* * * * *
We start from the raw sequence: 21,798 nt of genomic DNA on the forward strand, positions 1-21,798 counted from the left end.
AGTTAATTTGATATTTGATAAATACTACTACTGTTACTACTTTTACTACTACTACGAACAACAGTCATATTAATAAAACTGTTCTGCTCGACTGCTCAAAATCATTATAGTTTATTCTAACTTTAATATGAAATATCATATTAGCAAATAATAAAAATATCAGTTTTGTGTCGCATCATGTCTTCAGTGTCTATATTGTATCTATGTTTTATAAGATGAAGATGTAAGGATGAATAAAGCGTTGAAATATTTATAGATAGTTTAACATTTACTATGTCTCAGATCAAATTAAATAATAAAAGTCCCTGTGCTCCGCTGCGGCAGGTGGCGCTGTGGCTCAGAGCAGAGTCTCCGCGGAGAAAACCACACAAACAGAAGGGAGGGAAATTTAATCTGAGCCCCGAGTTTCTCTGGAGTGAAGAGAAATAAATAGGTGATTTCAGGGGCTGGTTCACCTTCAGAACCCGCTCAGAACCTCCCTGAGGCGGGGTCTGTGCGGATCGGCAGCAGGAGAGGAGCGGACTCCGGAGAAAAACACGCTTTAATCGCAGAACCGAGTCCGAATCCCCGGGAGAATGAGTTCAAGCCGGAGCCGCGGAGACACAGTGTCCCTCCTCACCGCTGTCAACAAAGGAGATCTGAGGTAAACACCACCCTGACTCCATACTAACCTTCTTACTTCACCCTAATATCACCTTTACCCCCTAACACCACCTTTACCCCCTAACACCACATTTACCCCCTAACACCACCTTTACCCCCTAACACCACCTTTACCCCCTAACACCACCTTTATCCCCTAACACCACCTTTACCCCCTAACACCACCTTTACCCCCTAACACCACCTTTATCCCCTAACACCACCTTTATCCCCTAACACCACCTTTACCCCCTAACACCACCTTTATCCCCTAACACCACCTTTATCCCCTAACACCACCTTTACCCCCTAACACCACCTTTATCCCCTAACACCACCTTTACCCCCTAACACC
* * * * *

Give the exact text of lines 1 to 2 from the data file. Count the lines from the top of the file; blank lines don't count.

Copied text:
We start from the raw sequence: 21,798 nt of genomic DNA on the forward strand, positions 1-21,798 counted from the left end.
AGTTAATTTGATATTTGATAAATACTACTACTGTTACTACTTTTACTACTACTACGAACAACAGTCATATTAATAAAACTGTTCTGCTCGACTGCTCAAAATCATTATAGTTTATTCTAACTTTAATATGAAATATCATATTAGCAAATAATAAAAATATCAGTTTTGTGTCGCATCATGTCTTCAGTGTCTATATTGTATCTATGTTTTATAAGATGAAGATGTAAGGATGAATAAAGCGTTGAAATATTTATAGATAGTTTAACATTTACTATGTCTCAGATCAAATTAAATAATAAAAGTCCCTGTGCTCCGCTGCGGCAGGTGGCGCTGTGGCTCAGAGCAGAGTCTCCGCGGAGAAAACCACACAAACAGAAGGGAGGGAAATTTAATCTGAGCCCCGAGTTTCTCTGGAGTGAAGAGAAATAAATAGGTGATTTCAGGGGCTGGTTCACCTTCAGAACCCGCTCAGAACCTCCCTGAGGCGGGGTCTGTGCGGATCGGCAGCAGGAGAGGAGCGGACTCCGGAGAAAAACACGCTTTAATCGCAGAACCGAGTCCGAATCCCCGGGAGAATGAGTTCAAGCCGGAGCCGCGGAGACACAGTGTCCCTCCTCACCGCTGTCAACAAAGGAGATCTGAGGTAAACACCACCCTGACTCCATACTAACCTTCTTACTTCACCCTAATATCACCTTTACCCCCTAACACCACCTTTACCCCCTAACACCACATTTACCCCCTAACACCACCTTTACCCCCTAACACCACCTTTACCCCCTAACACCACCTTTATCCCCTAACACCACCTTTACCCCCTAACACCACCTTTACCCCCTAACACCACCTTTATCCCCTAACACCACCTTTATCCCCTAACACCACCTTTACCCCCTAACACCACCTTTATCCCCTAACACCACCTTTATCCCCTAACACCACCTTTACCCCCTAACACCACCTTTATCCCCTAACACCACCTTTACCCCCTAACACC